A friend of mine who teaches urban design once said to me (in paraphrase):
A hundred years ago, we were a poor country, and we didn't have any of the building technology we have now — and we built glorious buildings. Now we're the richest country that ever was, we have technologies that were unimaginable even twenty years ago, and we put City Hall in a tilt-up.By contrast, we have Adolf Loos writing in 1906 that "The evolution of culture marches with the elimination of ornament from useful objects."
And we know which way of thinking won. But if we're aiming at emotional resonance among a broad population, some degree of storytelling will be crucial. Expediency is one kind of story (and one that we can read pretty well). Crisp precision is another kind of story, if it's maintained weekly in perpetuity with that same degree of precision; so is the designer's common creed of "creativity," which can easily translate for the rest of us into "what the hell is that?"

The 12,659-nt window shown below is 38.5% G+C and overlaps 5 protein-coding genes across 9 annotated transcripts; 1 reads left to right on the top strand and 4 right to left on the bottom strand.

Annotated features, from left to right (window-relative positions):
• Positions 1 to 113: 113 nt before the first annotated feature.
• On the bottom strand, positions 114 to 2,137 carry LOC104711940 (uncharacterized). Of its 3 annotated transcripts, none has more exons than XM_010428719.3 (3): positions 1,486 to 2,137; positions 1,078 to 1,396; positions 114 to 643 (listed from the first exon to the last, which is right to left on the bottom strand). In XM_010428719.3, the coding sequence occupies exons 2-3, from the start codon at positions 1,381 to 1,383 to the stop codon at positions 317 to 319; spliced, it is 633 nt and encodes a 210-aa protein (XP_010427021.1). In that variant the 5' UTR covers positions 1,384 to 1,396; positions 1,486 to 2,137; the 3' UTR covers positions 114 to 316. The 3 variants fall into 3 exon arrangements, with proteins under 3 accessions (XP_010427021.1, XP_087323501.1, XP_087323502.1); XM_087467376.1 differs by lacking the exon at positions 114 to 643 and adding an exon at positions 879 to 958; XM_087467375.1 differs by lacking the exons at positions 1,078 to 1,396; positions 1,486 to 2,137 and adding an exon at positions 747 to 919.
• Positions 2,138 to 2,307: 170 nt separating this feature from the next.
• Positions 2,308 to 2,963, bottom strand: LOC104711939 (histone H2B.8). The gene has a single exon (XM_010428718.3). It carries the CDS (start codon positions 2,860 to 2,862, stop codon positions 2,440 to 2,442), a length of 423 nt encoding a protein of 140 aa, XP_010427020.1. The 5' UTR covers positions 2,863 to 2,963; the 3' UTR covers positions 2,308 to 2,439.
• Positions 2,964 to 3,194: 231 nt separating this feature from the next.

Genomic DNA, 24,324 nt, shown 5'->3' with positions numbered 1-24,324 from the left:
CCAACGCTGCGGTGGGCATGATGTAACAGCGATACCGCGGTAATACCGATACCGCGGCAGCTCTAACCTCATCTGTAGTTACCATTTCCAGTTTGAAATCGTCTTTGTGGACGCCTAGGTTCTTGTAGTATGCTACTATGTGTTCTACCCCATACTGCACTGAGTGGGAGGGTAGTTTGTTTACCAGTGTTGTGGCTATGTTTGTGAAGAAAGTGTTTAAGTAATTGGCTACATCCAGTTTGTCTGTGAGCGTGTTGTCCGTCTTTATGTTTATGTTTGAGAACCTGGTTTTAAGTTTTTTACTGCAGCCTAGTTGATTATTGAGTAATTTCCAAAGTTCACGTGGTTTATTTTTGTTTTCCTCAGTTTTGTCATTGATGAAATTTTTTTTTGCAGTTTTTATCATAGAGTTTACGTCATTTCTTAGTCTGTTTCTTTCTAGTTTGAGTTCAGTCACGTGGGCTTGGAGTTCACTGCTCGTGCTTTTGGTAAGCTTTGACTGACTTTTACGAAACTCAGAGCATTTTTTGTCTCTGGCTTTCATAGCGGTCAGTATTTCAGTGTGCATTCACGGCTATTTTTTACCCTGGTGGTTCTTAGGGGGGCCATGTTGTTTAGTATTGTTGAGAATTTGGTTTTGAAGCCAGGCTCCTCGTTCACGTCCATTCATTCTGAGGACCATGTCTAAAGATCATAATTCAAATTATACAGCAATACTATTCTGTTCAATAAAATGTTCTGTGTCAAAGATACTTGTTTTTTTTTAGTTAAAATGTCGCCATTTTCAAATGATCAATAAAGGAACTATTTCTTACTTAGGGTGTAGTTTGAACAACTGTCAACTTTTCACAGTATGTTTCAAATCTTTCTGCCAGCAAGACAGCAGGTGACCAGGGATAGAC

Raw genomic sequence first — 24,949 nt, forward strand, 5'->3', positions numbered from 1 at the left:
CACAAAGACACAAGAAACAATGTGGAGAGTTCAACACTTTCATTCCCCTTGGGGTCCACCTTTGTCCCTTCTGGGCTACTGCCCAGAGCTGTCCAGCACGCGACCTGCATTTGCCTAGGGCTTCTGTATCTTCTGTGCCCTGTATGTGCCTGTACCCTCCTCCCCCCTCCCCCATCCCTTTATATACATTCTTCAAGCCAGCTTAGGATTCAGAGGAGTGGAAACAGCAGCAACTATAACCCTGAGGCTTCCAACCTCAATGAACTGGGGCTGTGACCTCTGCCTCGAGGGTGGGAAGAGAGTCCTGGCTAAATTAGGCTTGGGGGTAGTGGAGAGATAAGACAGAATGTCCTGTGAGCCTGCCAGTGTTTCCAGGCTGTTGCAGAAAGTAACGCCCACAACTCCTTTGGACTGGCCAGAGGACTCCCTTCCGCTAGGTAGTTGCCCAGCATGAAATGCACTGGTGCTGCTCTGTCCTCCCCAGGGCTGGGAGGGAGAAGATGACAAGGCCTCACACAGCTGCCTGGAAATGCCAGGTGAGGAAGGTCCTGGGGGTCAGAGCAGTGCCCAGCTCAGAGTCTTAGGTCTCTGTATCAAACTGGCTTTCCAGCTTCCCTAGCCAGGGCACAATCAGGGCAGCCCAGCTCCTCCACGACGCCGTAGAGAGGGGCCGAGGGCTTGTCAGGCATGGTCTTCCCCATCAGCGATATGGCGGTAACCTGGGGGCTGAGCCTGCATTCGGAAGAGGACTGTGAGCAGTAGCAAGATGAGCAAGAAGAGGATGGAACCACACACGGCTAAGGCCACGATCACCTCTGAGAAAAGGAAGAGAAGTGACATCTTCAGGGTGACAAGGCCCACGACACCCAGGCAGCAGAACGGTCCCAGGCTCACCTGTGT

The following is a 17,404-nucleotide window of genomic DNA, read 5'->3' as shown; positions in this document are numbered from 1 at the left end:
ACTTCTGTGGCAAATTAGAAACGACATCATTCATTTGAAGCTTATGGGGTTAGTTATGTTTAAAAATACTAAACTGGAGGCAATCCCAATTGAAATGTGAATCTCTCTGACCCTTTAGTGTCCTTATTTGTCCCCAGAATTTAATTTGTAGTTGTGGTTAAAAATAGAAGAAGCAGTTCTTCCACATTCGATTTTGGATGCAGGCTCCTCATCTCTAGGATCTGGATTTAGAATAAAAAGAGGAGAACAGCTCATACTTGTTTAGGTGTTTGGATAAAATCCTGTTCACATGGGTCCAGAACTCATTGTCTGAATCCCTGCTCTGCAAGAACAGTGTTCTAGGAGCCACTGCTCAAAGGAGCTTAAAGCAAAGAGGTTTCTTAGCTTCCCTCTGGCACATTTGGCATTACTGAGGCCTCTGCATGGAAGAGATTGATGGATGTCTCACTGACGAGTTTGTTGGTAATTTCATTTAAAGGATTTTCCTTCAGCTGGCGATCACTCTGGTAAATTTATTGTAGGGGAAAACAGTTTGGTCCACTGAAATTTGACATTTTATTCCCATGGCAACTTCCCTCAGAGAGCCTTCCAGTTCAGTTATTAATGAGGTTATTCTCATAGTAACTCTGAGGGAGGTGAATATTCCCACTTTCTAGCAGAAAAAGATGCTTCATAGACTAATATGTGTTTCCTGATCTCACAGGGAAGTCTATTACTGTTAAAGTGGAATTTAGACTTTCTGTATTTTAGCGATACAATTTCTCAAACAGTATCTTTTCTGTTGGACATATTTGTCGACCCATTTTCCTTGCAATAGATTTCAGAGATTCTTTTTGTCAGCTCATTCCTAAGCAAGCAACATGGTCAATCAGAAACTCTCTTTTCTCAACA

People tie the things they see into a lifetime of things they've seen. Nothing is ever encountered fresh; instead, we read it through comparison and association with "like objects" and "context" and our own histories. We put new buildings into an ongoing story (or let those buildings amend our story, if we can figure out a way to make them fit somehow).
So what kind of stories do you want to tell?